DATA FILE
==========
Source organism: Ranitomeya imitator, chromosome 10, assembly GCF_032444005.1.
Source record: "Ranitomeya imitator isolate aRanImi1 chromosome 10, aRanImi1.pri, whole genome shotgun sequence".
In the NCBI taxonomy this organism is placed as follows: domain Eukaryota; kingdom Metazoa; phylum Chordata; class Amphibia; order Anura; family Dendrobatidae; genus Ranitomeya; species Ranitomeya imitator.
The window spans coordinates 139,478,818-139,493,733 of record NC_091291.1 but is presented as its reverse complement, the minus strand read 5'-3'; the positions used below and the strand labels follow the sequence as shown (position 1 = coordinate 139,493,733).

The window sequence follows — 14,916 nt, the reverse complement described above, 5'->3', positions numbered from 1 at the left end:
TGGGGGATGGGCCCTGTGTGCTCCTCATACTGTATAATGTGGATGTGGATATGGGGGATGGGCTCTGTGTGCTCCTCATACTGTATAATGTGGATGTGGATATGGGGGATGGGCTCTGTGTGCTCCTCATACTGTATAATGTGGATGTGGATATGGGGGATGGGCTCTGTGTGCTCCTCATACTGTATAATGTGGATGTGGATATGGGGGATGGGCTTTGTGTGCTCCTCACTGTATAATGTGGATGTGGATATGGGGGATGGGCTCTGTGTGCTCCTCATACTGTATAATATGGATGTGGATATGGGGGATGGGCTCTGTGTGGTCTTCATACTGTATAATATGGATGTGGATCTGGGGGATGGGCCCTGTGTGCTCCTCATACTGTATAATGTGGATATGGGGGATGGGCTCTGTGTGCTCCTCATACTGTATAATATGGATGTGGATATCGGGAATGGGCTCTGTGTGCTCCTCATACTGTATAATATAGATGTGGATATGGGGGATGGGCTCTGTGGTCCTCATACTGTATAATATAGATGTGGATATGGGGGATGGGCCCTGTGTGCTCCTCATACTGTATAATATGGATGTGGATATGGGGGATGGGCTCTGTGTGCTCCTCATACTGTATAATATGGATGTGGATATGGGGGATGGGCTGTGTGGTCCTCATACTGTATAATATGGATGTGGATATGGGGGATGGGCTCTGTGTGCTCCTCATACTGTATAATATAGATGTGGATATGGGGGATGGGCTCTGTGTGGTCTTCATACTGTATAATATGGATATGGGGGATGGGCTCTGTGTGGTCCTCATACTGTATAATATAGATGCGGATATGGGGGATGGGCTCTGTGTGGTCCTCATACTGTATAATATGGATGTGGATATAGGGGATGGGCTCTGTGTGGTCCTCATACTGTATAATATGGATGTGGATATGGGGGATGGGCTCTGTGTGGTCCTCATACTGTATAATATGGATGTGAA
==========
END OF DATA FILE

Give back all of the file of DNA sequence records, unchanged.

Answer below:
Source organism: Ranitomeya imitator, chromosome 10, assembly GCF_032444005.1.
Source record: "Ranitomeya imitator isolate aRanImi1 chromosome 10, aRanImi1.pri, whole genome shotgun sequence".
In the NCBI taxonomy this organism is placed as follows: domain Eukaryota; kingdom Metazoa; phylum Chordata; class Amphibia; order Anura; family Dendrobatidae; genus Ranitomeya; species Ranitomeya imitator.
The window spans coordinates 139,478,818-139,493,733 of record NC_091291.1 but is presented as its reverse complement, the minus strand read 5'-3'; the positions used below and the strand labels follow the sequence as shown (position 1 = coordinate 139,493,733).

The window sequence follows — 14,916 nt, the reverse complement described above, 5'->3', positions numbered from 1 at the left end:
TGGGGGATGGGCCCTGTGTGCTCCTCATACTGTATAATGTGGATGTGGATATGGGGGATGGGCTCTGTGTGCTCCTCATACTGTATAATGTGGATGTGGATATGGGGGATGGGCTCTGTGTGCTCCTCATACTGTATAATGTGGATGTGGATATGGGGGATGGGCTCTGTGTGCTCCTCATACTGTATAATGTGGATGTGGATATGGGGGATGGGCTTTGTGTGCTCCTCACTGTATAATGTGGATGTGGATATGGGGGATGGGCTCTGTGTGCTCCTCATACTGTATAATATGGATGTGGATATGGGGGATGGGCTCTGTGTGGTCTTCATACTGTATAATATGGATGTGGATCTGGGGGATGGGCCCTGTGTGCTCCTCATACTGTATAATGTGGATATGGGGGATGGGCTCTGTGTGCTCCTCATACTGTATAATATGGATGTGGATATCGGGAATGGGCTCTGTGTGCTCCTCATACTGTATAATATAGATGTGGATATGGGGGATGGGCTCTGTGGTCCTCATACTGTATAATATAGATGTGGATATGGGGGATGGGCCCTGTGTGCTCCTCATACTGTATAATATGGATGTGGATATGGGGGATGGGCTCTGTGTGCTCCTCATACTGTATAATATGGATGTGGATATGGGGGATGGGCTGTGTGGTCCTCATACTGTATAATATGGATGTGGATATGGGGGATGGGCTCTGTGTGCTCCTCATACTGTATAATATAGATGTGGATATGGGGGATGGGCTCTGTGTGGTCTTCATACTGTATAATATGGATATGGGGGATGGGCTCTGTGTGGTCCTCATACTGTATAATATAGATGCGGATATGGGGGATGGGCTCTGTGTGGTCCTCATACTGTATAATATGGATGTGGATATAGGGGATGGGCTCTGTGTGGTCCTCATACTGTATAATATGGATGTGGATATGGGGGATGGGCTCTGTGTGGTCCTCATACTGTATAATATGGATGTGAA